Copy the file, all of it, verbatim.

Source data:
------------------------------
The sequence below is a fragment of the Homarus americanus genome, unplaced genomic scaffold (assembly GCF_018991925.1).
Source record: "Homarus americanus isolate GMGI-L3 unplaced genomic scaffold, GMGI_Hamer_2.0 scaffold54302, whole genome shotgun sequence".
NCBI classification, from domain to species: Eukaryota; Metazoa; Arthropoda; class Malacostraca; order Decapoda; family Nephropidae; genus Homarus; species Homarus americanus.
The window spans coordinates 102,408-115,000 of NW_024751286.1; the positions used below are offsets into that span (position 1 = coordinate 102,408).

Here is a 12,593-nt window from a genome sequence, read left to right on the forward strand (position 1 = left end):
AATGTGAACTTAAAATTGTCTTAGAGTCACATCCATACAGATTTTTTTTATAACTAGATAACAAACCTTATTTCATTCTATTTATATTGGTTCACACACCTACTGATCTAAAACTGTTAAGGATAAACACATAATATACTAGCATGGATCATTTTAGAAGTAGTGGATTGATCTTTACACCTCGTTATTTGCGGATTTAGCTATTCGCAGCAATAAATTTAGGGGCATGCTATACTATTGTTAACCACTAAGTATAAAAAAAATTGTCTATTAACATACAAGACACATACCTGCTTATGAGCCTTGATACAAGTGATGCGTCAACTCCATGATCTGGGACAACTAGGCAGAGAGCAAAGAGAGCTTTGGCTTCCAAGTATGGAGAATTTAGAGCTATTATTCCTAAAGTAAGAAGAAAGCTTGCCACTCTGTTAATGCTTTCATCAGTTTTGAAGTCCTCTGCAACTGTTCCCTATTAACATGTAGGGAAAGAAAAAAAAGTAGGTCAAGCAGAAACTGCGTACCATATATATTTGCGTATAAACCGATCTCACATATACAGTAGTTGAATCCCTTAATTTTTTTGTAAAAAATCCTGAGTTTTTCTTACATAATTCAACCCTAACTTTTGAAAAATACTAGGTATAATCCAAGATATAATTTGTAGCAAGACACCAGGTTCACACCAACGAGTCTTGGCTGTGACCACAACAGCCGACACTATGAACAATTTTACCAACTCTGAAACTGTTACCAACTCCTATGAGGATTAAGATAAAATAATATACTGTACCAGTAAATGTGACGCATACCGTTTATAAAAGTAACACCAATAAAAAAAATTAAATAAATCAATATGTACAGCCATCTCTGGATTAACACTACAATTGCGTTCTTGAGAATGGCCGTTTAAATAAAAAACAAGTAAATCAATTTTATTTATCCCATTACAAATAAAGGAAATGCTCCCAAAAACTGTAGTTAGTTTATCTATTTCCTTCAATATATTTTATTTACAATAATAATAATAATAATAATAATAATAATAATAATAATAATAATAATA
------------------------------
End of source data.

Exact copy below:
The sequence below is a fragment of the Homarus americanus genome, unplaced genomic scaffold (assembly GCF_018991925.1).
Source record: "Homarus americanus isolate GMGI-L3 unplaced genomic scaffold, GMGI_Hamer_2.0 scaffold54302, whole genome shotgun sequence".
NCBI classification, from domain to species: Eukaryota; Metazoa; Arthropoda; class Malacostraca; order Decapoda; family Nephropidae; genus Homarus; species Homarus americanus.
The window spans coordinates 102,408-115,000 of NW_024751286.1; the positions used below are offsets into that span (position 1 = coordinate 102,408).

Here is a 12,593-nt window from a genome sequence, read left to right on the forward strand (position 1 = left end):
AATGTGAACTTAAAATTGTCTTAGAGTCACATCCATACAGATTTTTTTTATAACTAGATAACAAACCTTATTTCATTCTATTTATATTGGTTCACACACCTACTGATCTAAAACTGTTAAGGATAAACACATAATATACTAGCATGGATCATTTTAGAAGTAGTGGATTGATCTTTACACCTCGTTATTTGCGGATTTAGCTATTCGCAGCAATAAATTTAGGGGCATGCTATACTATTGTTAACCACTAAGTATAAAAAAAATTGTCTATTAACATACAAGACACATACCTGCTTATGAGCCTTGATACAAGTGATGCGTCAACTCCATGATCTGGGACAACTAGGCAGAGAGCAAAGAGAGCTTTGGCTTCCAAGTATGGAGAATTTAGAGCTATTATTCCTAAAGTAAGAAGAAAGCTTGCCACTCTGTTAATGCTTTCATCAGTTTTGAAGTCCTCTGCAACTGTTCCCTATTAACATGTAGGGAAAGAAAAAAAAGTAGGTCAAGCAGAAACTGCGTACCATATATATTTGCGTATAAACCGATCTCACATATACAGTAGTTGAATCCCTTAATTTTTTTGTAAAAAATCCTGAGTTTTTCTTACATAATTCAACCCTAACTTTTGAAAAATACTAGGTATAATCCAAGATATAATTTGTAGCAAGACACCAGGTTCACACCAACGAGTCTTGGCTGTGACCACAACAGCCGACACTATGAACAATTTTACCAACTCTGAAACTGTTACCAACTCCTATGAGGATTAAGATAAAATAATATACTGTACCAGTAAATGTGACGCATACCGTTTATAAAAGTAACACCAATAAAAAAAATTAAATAAATCAATATGTACAGCCATCTCTGGATTAACACTACAATTGCGTTCTTGAGAATGGCCGTTTAAATAAAAAACAAGTAAATCAATTTTATTTATCCCATTACAAATAAAGGAAATGCTCCCAAAAACTGTAGTTAGTTTATCTATTTCCTTCAATATATTTTATTTACAATAATAATAATAATAATAATAATAATAATAATAATAATAATAATAATA